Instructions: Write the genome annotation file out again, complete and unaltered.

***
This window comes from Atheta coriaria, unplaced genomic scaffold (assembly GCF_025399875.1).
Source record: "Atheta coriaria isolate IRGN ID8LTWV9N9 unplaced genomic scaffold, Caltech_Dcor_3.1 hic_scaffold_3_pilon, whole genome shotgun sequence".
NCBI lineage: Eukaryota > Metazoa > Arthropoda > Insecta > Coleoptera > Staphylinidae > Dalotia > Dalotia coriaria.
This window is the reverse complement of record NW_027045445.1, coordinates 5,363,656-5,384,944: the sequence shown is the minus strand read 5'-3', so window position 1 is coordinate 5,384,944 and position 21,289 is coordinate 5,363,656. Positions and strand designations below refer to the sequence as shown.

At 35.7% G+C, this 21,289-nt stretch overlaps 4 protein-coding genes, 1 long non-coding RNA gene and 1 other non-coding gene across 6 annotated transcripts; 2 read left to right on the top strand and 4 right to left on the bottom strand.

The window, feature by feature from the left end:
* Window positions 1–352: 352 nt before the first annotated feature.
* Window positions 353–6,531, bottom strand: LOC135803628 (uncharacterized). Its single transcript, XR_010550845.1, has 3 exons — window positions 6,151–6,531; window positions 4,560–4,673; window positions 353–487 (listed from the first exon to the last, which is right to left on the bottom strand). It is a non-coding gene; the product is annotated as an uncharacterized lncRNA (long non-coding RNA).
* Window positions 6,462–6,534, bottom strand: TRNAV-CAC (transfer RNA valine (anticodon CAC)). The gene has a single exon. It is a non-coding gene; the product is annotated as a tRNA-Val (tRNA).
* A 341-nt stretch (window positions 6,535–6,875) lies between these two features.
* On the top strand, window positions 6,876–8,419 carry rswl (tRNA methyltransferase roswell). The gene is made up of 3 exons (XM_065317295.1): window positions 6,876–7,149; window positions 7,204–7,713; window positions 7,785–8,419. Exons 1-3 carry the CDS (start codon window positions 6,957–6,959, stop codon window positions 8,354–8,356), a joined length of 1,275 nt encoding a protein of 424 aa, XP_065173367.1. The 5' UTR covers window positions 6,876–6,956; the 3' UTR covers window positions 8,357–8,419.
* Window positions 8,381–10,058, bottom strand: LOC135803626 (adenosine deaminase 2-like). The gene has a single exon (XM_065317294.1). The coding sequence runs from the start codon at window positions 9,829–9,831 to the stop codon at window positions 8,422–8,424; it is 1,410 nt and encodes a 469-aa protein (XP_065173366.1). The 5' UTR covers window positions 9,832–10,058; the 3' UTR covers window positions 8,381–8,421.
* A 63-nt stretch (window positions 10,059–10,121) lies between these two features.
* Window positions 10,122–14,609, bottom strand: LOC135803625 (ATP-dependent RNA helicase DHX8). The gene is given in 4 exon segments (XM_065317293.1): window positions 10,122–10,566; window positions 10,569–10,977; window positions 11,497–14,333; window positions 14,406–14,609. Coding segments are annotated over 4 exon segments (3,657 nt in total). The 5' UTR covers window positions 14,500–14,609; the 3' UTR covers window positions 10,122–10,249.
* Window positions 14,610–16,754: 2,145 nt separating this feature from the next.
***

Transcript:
This window comes from Atheta coriaria, unplaced genomic scaffold (assembly GCF_025399875.1).
Source record: "Atheta coriaria isolate IRGN ID8LTWV9N9 unplaced genomic scaffold, Caltech_Dcor_3.1 hic_scaffold_3_pilon, whole genome shotgun sequence".
NCBI lineage: Eukaryota > Metazoa > Arthropoda > Insecta > Coleoptera > Staphylinidae > Dalotia > Dalotia coriaria.
This window is the reverse complement of record NW_027045445.1, coordinates 5,363,656-5,384,944: the sequence shown is the minus strand read 5'-3', so window position 1 is coordinate 5,384,944 and position 21,289 is coordinate 5,363,656. Positions and strand designations below refer to the sequence as shown.

At 35.7% G+C, this 21,289-nt stretch overlaps 4 protein-coding genes, 1 long non-coding RNA gene and 1 other non-coding gene across 6 annotated transcripts; 2 read left to right on the top strand and 4 right to left on the bottom strand.

The window, feature by feature from the left end:
* Window positions 1–352: 352 nt before the first annotated feature.
* Window positions 353–6,531, bottom strand: LOC135803628 (uncharacterized). Its single transcript, XR_010550845.1, has 3 exons — window positions 6,151–6,531; window positions 4,560–4,673; window positions 353–487 (listed from the first exon to the last, which is right to left on the bottom strand). It is a non-coding gene; the product is annotated as an uncharacterized lncRNA (long non-coding RNA).
* Window positions 6,462–6,534, bottom strand: TRNAV-CAC (transfer RNA valine (anticodon CAC)). The gene has a single exon. It is a non-coding gene; the product is annotated as a tRNA-Val (tRNA).
* A 341-nt stretch (window positions 6,535–6,875) lies between these two features.
* On the top strand, window positions 6,876–8,419 carry rswl (tRNA methyltransferase roswell). The gene is made up of 3 exons (XM_065317295.1): window positions 6,876–7,149; window positions 7,204–7,713; window positions 7,785–8,419. Exons 1-3 carry the CDS (start codon window positions 6,957–6,959, stop codon window positions 8,354–8,356), a joined length of 1,275 nt encoding a protein of 424 aa, XP_065173367.1. The 5' UTR covers window positions 6,876–6,956; the 3' UTR covers window positions 8,357–8,419.
* Window positions 8,381–10,058, bottom strand: LOC135803626 (adenosine deaminase 2-like). The gene has a single exon (XM_065317294.1). The coding sequence runs from the start codon at window positions 9,829–9,831 to the stop codon at window positions 8,422–8,424; it is 1,410 nt and encodes a 469-aa protein (XP_065173366.1). The 5' UTR covers window positions 9,832–10,058; the 3' UTR covers window positions 8,381–8,421.
* A 63-nt stretch (window positions 10,059–10,121) lies between these two features.
* Window positions 10,122–14,609, bottom strand: LOC135803625 (ATP-dependent RNA helicase DHX8). The gene is given in 4 exon segments (XM_065317293.1): window positions 10,122–10,566; window positions 10,569–10,977; window positions 11,497–14,333; window positions 14,406–14,609. Coding segments are annotated over 4 exon segments (3,657 nt in total). The 5' UTR covers window positions 14,500–14,609; the 3' UTR covers window positions 10,122–10,249.
* Window positions 14,610–16,754: 2,145 nt separating this feature from the next.